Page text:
A key piece of my work this summer was taking time off.  I maintained a rigorous schedule of practicing and reed-making, but I only exacted that work five days a week.  Ordinarily, I maintain this pace six days a week (or seven days during those really busy weeks).  In my time off, we had several “Mexican lunches” with my husband’s cousins – affairs that begin vaguely between two and four in the afternoon and wrap up sometime between seven and nine, depending on how each person feels.  The food is to die for:  homemade ceviche, sopes (wonderful Mexican snacks, with a thick, hand-formed, corn tortilla-like base covered with different combinations of chopped vegetables, meats, black beans, cheeses, and salsas – perhaps you could think of it like a Mexican bruschetta), Caesar salad (originally invented in Mexico, who knew!?) with freshly made Caesar dressing, pork or steak or whole fish grilled to perfection and paired with homemade salsas, followed by a bit of dessert, and accompanied with wonderful Mexican beers, wines and tequilas.  One such lunch brought us to a beautiful home in Cuernavaca.  I felt like I was in an Architectural Digest.  That lunch led to a spontaneous decision to spend the night with family in nearby Tepoztlán and enjoy an amazing morning at the market gathering food for our next “lunch”, then in the pool as we waited for guests to arrive and finally enjoying our lunch, including the locally grown items we had purchased at the market that morning.  That weekend was the highlight of our summer and epitomized my goal of taking time for myself.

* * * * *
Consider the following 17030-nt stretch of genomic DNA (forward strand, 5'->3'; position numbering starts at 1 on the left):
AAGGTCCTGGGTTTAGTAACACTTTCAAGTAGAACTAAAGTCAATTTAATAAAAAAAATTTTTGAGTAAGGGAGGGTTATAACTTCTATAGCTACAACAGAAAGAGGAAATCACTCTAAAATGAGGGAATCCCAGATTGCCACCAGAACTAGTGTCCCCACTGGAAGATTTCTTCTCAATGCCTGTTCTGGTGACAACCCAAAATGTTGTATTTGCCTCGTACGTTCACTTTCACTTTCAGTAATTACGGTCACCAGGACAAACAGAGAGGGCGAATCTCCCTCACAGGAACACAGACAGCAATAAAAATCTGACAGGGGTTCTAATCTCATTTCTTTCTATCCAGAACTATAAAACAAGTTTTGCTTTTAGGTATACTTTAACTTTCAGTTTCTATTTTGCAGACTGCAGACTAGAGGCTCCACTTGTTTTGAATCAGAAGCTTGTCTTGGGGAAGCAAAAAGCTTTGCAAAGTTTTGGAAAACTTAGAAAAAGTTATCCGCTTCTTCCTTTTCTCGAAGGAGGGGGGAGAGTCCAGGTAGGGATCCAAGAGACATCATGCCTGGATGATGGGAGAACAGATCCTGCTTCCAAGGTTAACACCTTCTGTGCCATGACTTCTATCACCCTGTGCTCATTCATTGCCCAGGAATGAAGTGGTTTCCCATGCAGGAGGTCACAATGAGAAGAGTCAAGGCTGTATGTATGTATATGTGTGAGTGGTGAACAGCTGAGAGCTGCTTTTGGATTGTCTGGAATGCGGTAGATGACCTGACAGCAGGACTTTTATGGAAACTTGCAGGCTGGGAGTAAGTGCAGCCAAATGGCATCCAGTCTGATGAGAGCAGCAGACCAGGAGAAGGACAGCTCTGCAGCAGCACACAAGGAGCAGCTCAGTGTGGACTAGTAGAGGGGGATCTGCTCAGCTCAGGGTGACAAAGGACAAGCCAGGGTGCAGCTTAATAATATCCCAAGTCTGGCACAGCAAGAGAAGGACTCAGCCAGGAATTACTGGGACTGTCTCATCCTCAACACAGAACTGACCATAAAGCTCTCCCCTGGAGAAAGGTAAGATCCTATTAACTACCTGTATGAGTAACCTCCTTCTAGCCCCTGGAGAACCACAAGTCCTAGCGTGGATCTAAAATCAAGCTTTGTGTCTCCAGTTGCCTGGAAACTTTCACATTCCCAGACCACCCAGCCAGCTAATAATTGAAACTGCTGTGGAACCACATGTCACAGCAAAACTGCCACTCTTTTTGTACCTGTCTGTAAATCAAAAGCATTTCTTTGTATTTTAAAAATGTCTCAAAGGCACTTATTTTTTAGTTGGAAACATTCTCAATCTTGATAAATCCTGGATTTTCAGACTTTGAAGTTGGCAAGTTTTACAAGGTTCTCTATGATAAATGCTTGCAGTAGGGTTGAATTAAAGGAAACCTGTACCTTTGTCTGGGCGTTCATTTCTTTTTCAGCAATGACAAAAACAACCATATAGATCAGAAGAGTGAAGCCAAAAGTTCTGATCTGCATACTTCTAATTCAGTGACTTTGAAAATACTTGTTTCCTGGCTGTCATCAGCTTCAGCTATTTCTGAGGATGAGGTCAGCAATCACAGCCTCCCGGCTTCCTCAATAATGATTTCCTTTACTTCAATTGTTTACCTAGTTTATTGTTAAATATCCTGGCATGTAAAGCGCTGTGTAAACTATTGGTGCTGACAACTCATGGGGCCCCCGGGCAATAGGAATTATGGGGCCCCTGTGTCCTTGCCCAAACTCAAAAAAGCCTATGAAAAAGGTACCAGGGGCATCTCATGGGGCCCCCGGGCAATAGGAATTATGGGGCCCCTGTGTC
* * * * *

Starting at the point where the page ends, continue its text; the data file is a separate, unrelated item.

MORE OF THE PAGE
I saw my downstairs neighbor the morning that I was leaving to return to Boston.  The night before, we had just experienced the first big earthquake, that caused so much damage in the southern part of the country.  My neighbor was with his wife and Teo and I was walking Chloe.  This was the first time that I had ever met his wife.  She was so lovely and spoke for a long time about how much they had enjoyed listening to me play.  They begged me to keep the doors open (we have an atrium that where all of the apartments on our line share an open, vertical space that is warmed by the sun through the skylight at the top and extends all the way to the ground floor).  I gave them the bad news that Chloe and I were leaving later that day, but that I would be back as soon as I could make it.  Thankfully, our building seems pretty solidly built and had survived that earthquake (and even the second earthquake that has wreaked so much havoc in Mexico City) without any major damage.  I will be there for Christmas with my bassoon and my music in hand, ready to bring a little light into the lives of those around me, especially my downstairs neighbor.

P.S. As I was preparing this blog, I learned that my neighbor’s dog, Teo, had recently passed away.  I am glad to make a place here where he can be remembered by those who loved him.

Ten Years – Lawrence Isaacson

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7878-LAs we approach our 10th anniversary, it’s amazing to look back at what has been accomplished. Only 65% of arts non-profits last beyond a few years so it is surprising to all of us that we’ve made it this far. (https://www.arts.gov/sites/default/files/Research-Art-Works-Harvard.pdf) To get here, we achieved a lot; creating and marketing two different names, establishing ourselves in two home bases, and putting on a wide array of performances. By the numbers: 13 orchestral concerts, 20 chamber concerts (many of them repeated), 20 in-school presentations, 5 side-by-side opportunities with youth orchestra, 27 Fellows graduated or currently participating, 23 entrepreneurial classes presented to our Fellows, and well over $1,000,000 raised to pay our musicians and vendors. But how did it all start?